Beginning in the twentieth century, this historic neighborhood, now known as Grove Place, was home to some of the leading families of Rochester, including George Selden, an eminent Rochester patent attorney and inventor of the automobile gasoline engine.
By mid-century, many prominent older homes, churches and synagogues in the neighborhood had fallen into disrepair or had been torn down, and the land converted into parking lots.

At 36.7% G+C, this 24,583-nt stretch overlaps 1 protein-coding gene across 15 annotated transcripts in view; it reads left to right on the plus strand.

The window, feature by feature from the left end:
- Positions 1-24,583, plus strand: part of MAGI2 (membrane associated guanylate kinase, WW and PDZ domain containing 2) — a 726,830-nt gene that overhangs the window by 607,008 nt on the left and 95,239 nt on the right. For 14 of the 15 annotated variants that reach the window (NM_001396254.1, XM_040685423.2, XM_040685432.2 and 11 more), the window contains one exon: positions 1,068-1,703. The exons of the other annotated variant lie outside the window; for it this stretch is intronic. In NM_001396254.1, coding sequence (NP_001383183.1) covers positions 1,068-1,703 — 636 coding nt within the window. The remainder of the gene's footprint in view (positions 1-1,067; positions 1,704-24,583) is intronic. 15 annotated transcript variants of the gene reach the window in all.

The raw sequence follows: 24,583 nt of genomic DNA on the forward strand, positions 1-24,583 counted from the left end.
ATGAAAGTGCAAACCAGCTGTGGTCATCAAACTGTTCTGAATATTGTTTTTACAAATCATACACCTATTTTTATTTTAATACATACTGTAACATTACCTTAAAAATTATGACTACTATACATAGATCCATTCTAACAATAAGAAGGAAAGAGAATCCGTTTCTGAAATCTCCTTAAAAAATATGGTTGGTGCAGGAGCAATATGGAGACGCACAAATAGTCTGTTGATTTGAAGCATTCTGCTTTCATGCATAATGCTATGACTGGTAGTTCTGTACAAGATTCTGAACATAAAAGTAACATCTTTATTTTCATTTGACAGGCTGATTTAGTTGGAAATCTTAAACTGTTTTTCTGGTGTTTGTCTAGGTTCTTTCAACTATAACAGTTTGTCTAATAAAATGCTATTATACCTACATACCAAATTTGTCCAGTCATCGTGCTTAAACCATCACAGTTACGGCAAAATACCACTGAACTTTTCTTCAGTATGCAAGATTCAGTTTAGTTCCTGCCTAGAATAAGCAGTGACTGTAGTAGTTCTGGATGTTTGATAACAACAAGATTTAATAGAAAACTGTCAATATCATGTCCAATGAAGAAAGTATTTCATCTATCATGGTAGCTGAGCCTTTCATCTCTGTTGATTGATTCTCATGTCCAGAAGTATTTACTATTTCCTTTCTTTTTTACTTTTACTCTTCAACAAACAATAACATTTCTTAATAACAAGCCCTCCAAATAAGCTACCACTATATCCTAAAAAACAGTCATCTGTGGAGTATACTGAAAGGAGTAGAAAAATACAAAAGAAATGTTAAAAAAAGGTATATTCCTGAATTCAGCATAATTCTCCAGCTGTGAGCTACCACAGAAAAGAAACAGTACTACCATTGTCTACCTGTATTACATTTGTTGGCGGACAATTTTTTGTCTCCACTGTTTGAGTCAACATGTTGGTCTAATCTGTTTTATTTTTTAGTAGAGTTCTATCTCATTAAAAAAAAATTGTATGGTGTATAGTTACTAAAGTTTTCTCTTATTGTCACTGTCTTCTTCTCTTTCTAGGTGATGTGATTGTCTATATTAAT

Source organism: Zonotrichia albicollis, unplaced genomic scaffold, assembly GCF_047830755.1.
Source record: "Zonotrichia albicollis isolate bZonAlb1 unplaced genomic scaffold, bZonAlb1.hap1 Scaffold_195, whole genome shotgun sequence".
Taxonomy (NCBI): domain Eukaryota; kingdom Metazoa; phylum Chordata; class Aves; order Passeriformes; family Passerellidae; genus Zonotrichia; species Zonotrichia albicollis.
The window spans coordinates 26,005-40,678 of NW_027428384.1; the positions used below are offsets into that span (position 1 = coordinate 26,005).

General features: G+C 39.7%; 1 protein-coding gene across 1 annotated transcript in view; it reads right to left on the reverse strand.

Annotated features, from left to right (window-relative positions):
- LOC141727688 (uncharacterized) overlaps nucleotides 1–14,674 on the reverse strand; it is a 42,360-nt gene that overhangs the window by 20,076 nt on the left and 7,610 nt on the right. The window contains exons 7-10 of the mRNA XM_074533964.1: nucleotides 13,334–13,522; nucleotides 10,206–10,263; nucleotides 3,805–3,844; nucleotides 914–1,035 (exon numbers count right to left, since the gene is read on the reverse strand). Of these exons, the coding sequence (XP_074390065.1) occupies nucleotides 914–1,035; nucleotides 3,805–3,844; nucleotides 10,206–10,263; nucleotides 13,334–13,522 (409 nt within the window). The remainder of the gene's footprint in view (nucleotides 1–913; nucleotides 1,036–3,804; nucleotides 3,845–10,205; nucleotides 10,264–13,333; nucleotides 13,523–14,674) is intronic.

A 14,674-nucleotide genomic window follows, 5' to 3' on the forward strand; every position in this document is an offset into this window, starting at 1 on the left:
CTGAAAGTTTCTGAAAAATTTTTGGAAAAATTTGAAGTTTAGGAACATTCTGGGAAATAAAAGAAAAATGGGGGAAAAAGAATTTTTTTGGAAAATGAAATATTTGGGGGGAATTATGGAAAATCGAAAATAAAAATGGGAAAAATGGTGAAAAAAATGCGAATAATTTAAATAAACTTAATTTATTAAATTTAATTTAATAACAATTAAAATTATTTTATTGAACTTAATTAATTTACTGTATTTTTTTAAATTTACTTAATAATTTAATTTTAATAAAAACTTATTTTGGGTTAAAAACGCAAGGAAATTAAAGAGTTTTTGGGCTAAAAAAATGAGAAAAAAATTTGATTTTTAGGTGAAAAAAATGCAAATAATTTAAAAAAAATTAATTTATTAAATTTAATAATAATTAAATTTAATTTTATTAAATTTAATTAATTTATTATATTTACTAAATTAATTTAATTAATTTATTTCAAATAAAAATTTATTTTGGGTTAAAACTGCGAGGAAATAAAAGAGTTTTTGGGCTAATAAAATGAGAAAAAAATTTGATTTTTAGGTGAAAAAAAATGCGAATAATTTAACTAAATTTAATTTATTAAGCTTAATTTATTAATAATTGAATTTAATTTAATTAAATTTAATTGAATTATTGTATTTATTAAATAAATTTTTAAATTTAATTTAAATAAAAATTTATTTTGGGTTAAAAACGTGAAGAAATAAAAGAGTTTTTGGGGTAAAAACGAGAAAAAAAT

Through the inspiration and leadership of Anne H. and Melville C. McQuay, and the creative vision of Robert Macon, an acclaimed Rochester architect, many of the remaining homes and buildings in the neighborhood have been restored and the parking lots replaced by contemporary townhomes and offices.
The McQuays sensitively restored the row of attached brick townhomes, 128-152 Gibbs Street, where they made their home for over 50 years, and lovingly called it "Townhouse". Townhouse is the historic anchor of the Grove Place Neighborhood and is recognized on the National Registry of Historic Buildings.